Asinine prosecuting in Stafford County: Guy gets more time for a failure to appear (when he was in jail in another jurisdiction) than for four theft related charges.

Read every sentence twice to fully understand this stupidty. From The Free Lance–Star:

Marcus Duane Simms thought he had a valid reason for not showing up in Stafford Circuit Court twice in January.

He was in jail in Norfolk.

Unfortunately for Simms, a Stafford County jury–and state law–disagreed.

This jury, in this case, is completely stupid. More on the state law below.

The jury recommended that Simms, 21, serve a year in prison after convicting him of two counts of failing to appear in court.

People get less time for dealing drugs for crying out loud!

Sources said that before taking his case to the jury, Simms rejected a deal in which he would have served two days in exchange for his guilty pleas.

As would I.

According to the evidence and court records, Simms was arrested in Stafford last year on four theft-related charges.

As I wouldn’t.

He was supposed to appear for trials on Jan. 8 and 24, but he did not because he was locked up in Norfolk on charges he picked up while free on bond.

Prosecutor Michael Hardiman said that under state law, being in state custody does not excuse a defendant from missing court. He said that Simms’ was required to be on good behavior while on bond.

Mr. Prosecutor Guy: You’re not the most up-to-date on the intent of state law are you?: § 19.2-128:

A. Whoever, having been released pursuant to this chapter or § 19.2-319 or on a summons pursuant to § 19.2-73 or § 19.2-74, willfully fails to appear before any court or judicial officer as required, shall, after notice to all interested parties, incur a forfeiture of any security which may have been given or pledged for his release, unless one of the parties can show good cause for excusing the absence, or unless the court, in its sound discretion, shall determine that neither the interests of justice nor the power of the court to conduct orderly proceedings will be served by such forfeiture.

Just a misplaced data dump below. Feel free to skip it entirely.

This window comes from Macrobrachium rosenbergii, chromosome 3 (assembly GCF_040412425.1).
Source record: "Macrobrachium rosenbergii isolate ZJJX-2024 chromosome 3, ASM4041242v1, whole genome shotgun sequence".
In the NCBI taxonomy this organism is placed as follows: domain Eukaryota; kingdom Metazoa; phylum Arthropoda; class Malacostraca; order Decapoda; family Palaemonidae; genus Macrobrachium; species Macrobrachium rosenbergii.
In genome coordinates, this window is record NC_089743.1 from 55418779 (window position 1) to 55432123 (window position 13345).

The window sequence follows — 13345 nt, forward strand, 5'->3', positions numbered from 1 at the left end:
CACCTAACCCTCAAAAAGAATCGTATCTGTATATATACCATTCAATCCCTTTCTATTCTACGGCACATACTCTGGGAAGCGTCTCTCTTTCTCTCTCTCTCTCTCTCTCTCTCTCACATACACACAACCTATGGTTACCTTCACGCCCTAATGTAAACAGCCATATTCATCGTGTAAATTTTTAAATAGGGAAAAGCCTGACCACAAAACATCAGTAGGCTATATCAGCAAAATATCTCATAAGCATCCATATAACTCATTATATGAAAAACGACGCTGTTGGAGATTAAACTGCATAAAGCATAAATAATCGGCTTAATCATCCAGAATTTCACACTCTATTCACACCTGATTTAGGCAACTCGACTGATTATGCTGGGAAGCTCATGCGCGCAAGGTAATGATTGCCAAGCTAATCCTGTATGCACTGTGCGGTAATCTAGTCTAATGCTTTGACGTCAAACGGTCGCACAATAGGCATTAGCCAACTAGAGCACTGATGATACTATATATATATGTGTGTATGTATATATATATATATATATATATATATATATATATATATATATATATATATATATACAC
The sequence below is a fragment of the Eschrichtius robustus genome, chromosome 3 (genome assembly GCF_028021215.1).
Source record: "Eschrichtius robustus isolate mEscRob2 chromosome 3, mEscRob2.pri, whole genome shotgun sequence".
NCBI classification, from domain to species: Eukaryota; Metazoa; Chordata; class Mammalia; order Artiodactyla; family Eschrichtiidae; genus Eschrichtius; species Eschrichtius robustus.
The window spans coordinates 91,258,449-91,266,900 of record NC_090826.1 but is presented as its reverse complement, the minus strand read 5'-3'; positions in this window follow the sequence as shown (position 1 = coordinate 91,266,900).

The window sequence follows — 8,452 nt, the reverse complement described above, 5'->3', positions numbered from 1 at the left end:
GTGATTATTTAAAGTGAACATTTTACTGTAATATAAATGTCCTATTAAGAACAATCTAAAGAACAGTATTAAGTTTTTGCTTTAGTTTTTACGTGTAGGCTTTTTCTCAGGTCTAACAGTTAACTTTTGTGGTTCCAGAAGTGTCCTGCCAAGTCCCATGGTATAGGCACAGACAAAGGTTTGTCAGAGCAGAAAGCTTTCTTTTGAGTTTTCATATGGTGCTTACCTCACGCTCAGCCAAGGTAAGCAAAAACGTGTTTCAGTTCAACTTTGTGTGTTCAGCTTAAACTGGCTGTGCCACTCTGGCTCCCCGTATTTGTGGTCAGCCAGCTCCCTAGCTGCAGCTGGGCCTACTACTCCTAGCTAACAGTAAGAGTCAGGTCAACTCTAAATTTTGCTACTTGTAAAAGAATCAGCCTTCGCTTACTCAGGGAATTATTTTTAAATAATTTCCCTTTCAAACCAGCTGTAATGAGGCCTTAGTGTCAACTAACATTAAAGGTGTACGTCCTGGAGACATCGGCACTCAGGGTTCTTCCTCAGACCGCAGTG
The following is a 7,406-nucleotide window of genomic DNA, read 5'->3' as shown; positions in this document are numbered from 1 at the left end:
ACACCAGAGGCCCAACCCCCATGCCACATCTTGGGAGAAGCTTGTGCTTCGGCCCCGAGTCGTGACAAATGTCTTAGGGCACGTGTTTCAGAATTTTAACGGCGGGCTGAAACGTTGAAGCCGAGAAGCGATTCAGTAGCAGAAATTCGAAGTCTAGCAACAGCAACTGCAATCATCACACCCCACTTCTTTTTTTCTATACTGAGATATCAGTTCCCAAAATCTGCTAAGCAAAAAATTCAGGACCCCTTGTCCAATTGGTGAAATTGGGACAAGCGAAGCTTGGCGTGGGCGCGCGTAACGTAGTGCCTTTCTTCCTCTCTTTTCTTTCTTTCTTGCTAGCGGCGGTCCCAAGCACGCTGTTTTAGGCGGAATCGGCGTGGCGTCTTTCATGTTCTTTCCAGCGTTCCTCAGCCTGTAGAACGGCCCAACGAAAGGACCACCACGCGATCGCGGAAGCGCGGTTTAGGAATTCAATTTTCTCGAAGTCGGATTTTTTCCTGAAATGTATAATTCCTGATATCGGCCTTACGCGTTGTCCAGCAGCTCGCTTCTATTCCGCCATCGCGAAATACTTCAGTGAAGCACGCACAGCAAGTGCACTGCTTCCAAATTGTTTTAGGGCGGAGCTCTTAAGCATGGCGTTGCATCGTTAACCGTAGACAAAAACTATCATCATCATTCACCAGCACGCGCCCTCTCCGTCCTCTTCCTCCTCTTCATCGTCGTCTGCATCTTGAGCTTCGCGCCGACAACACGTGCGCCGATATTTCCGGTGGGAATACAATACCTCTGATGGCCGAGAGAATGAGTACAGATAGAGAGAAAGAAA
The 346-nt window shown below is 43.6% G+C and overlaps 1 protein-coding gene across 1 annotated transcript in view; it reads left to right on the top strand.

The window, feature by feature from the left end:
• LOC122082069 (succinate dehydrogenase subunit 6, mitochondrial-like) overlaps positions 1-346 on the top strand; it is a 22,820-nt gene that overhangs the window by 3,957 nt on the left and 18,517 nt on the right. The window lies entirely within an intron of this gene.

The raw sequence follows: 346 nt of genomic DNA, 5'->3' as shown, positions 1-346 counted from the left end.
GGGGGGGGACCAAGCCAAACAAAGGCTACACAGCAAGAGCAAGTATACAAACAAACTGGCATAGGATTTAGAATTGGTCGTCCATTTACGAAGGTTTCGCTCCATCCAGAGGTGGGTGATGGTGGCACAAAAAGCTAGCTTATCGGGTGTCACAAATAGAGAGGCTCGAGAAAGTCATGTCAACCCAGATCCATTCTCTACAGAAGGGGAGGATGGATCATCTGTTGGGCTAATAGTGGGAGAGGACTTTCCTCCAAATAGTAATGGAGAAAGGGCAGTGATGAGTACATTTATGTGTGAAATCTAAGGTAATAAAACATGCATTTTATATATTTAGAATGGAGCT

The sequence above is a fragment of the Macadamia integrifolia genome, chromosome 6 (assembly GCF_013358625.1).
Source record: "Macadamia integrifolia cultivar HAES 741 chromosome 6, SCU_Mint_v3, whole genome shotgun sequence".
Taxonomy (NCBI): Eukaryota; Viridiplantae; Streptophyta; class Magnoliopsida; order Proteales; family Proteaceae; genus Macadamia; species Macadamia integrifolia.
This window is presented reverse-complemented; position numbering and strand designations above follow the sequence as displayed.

B. Any person (i) charged with a felony offense or (ii) convicted of a felony offense and execution of sentence is suspended pursuant to § 19.2-319 who willfully fails to appear before any court as required shall be guilty of a Class 6 felony.

C. Any person (i) charged with a misdemeanor offense or (ii) convicted of a misdemeanor offense and execution of sentence is suspended pursuant to § 19.2-319 who willfully fails to appear before any court as required shall be guilty of a Class 1 misdemeanor.

Anyone with an ounce of sense (something a Stafford County prosecutor and jury apparently lack) would see that the condition in subsection A should also apply to subsections B and C.

In addition, note the inclusion of the words “willfully fails to appear”.

As for being on good behavior: This is completely and utterly irrelevant to Simms’s failure to appear charges. If he violated the terms of his bond, he should have been show caused and have had bond revoked in Stafford County (which occurred). The fact the violated the terms of his bond has absolutely no bearing on his failure to appear charges.

Defense attorney Denise Rafferty agreed that the law was against Simms, but she asked the jury to use its common sense and recognize that Simms could not have been in court those days.

Common sense ain’t so common.

She pointed out that he had shown up for other court appearances in Stafford, including his arraignment and a preliminary hearing.

Simms ended up pleading guilty to receiving stolen property in Stafford and got a suspended three-year sentence.

I’m sure the people that had stuff stolen from them appreciate the fact that the guy is going to get more time in jail for annoying a prosecutor and a judge, than for stealing their stuff.

Simms pleaded guilty in April in Norfolk Circuit Court to charges of eluding police and hit and run. He will be sentenced on those charges later this month.

His sentencing on yesterday’s convictions is set for Aug. 25 in Stafford Circuit Court. The judge could reduce his one-year sentence but cannot increase it.

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  1. Miss two court days, get a year in prison.Throw your three-year-old daughter in a pool, refuse to rescue her while she sinks to the bottom, have a beer and kick your one-year-old daughter accross the room while your other daughter goes to the hospital, ge

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